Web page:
Americans can expect to see gas prices to rise to $5 a gallon in the coming weeks, as the cost of oil continues to rise in the days following Russia’s invasion of Ukraine, experts say.
‘We’re getting closer to seeing our first ever major city gas price average reach $5/gal,’ Patrick De Haan, head of petroleum analysis at GasBuddy, tweeted Monday, as the national average soared to $3.61, which has since spiked to $3.72 as of Thursday.
‘It will happen in the next couple weeks,’ the oil analyst asserted, listing cities hit the hardest by surging oil prices, all in California, such as San Francisco, which on Thursday saw its average rise to $4.92 a gallon, and Los Angeles , currently at $4.88.
The national average as of Thursday is $3.72 a gallon, up 37 cents from February and about a dollar from a year ago, AAA data shows. The increase for the year can also be attributed to inflation and supply chain issues, which were then exacerbated by the Russian invasion.
The current spike is unlikely to ease soon, says De Haan – whose department analyzes fuel prices for more than 150,000 gas stations in the US, Canada and Australia – as the conflict between Russia, one of the world’s major oil producers, and Ukraine intensifies.
‘For those who think this #gasprice spike is somehow unique to only the United States and that the prez is the one somehow deciding to raise prices, it is a *global* price spike because of loss of oil from a major producer,’ Haan tweeted Thursday.
‘The prices are expected to continue to climb as the Russia situation further enhances, likely driving prices at the pump even higher.’
The current national average is $3.72 a gallon, AAA data shows. In states with more costly fuel, like California and Hawaii, motorists are already are paying nearly $4.50 a gallon
The current national average in on the rise as a result of sanctions on major oil producer Russia, up 37 cents from February and about a dollar from a year ago
‘The Russian invasion of Ukraine has sparked high-level concern that oil production could eventually be stifled, or even sanctioned, from the world’s second-largest oil producer leading to less supply as demand grows,’ De Haan said Wednesday.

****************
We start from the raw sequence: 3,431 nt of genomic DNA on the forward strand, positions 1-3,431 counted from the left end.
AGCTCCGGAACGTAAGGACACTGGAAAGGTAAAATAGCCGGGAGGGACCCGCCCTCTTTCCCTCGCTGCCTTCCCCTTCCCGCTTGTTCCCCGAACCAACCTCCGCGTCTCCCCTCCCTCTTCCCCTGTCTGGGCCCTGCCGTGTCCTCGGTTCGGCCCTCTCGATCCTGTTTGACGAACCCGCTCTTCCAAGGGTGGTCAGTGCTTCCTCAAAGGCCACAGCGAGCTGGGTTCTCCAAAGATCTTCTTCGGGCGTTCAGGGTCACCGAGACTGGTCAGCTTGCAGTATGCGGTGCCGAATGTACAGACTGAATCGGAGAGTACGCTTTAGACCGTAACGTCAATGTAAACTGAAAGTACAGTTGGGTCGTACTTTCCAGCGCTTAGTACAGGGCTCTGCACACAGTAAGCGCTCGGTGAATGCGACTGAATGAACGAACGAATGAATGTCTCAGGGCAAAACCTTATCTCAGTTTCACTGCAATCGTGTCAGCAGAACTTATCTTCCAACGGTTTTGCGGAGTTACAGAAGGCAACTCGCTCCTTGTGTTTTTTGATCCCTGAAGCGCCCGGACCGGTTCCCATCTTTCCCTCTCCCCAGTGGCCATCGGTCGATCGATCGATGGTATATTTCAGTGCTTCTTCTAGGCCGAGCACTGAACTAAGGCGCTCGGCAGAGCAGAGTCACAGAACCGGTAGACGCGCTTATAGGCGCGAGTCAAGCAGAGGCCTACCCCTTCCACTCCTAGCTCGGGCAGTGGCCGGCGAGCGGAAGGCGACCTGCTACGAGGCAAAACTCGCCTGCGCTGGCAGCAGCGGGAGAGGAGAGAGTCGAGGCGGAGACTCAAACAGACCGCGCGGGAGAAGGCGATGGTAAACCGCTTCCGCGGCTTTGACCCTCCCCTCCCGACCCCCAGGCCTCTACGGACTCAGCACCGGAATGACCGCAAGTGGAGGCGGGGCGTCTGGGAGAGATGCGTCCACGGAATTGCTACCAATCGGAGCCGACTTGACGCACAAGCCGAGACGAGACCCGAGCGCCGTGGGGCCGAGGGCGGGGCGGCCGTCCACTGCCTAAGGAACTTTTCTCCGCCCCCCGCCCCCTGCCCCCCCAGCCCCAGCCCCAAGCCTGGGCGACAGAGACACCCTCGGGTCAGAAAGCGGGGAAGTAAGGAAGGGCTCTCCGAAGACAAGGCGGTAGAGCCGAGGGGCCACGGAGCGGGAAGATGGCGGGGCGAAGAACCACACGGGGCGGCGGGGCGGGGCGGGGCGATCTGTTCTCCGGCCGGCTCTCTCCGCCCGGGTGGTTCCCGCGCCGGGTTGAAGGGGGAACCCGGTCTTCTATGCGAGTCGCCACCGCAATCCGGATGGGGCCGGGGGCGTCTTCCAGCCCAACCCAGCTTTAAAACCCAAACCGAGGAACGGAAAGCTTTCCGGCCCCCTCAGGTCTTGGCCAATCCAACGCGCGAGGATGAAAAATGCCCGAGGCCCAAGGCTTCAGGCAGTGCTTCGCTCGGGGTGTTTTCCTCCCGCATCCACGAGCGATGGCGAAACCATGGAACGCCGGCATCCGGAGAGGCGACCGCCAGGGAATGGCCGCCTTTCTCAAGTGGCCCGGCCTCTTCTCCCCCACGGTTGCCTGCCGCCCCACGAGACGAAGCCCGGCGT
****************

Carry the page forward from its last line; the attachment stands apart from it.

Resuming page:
‘That possibility has pushed up the national average price of gasoline considerably in the last week, and the situation could worsen at any time, keeping gas prices elevated for the foreseeable future.’
However, in US states with more costly fuel, such as California and Hawaii, motorists are already are paying nearly $4.50 a gallon, data shows.
De Haan says that Americans will see the average rise to $4/gallon before the end of March – nearing the highest-ever recorded national average of $4.11, recorded in July 2008 during America’s Great Recession.
California currently sports the highest average gas prices of the 50 states, at $4.80 per gallon, followed by Hawaii at $4.52/gallon and Nevada, at $4.02.
Experts warn that Americans can expect to see gas prices to rise to $5 a gallon in the coming weeks, as the cost of oil continues to rise in the days following Russia’s invasion of Ukraine
Russia is a major energy producer, hence the swings in volatile energy prices, which are then compounded by the inevitable risks of a broader conflict, with more countries poised to enter the fray, to possibly bring on a full-scale war.
‘We think the Russia-Ukraine war will intensify global and US inflation pressures by pushing up oil and gas prices,’ Brian Coulton, chief economist with credit rating agency Fitch, told CBS News this week.
Oil prices have rallied amid shipping and supply concerns spurred by Russia’s invasion, with both US crude and Brent currently above $110 per barrel – their highest level since 2011.
And a recent round of sanctions by US officials on Russia’s oil refining sector suggests that the country’s oil and gas exports – which have yet to be targeted by Washington – suggests barrel prices may continue to rise, spurring higher gas prices.
Russia, which has been leveled with sanctions by countries supporting Ukraine intended to hamper the nation’s economy, is the world’s third-largest oil producer and the largest exporter of oil to global markets, per the International Energy Agency.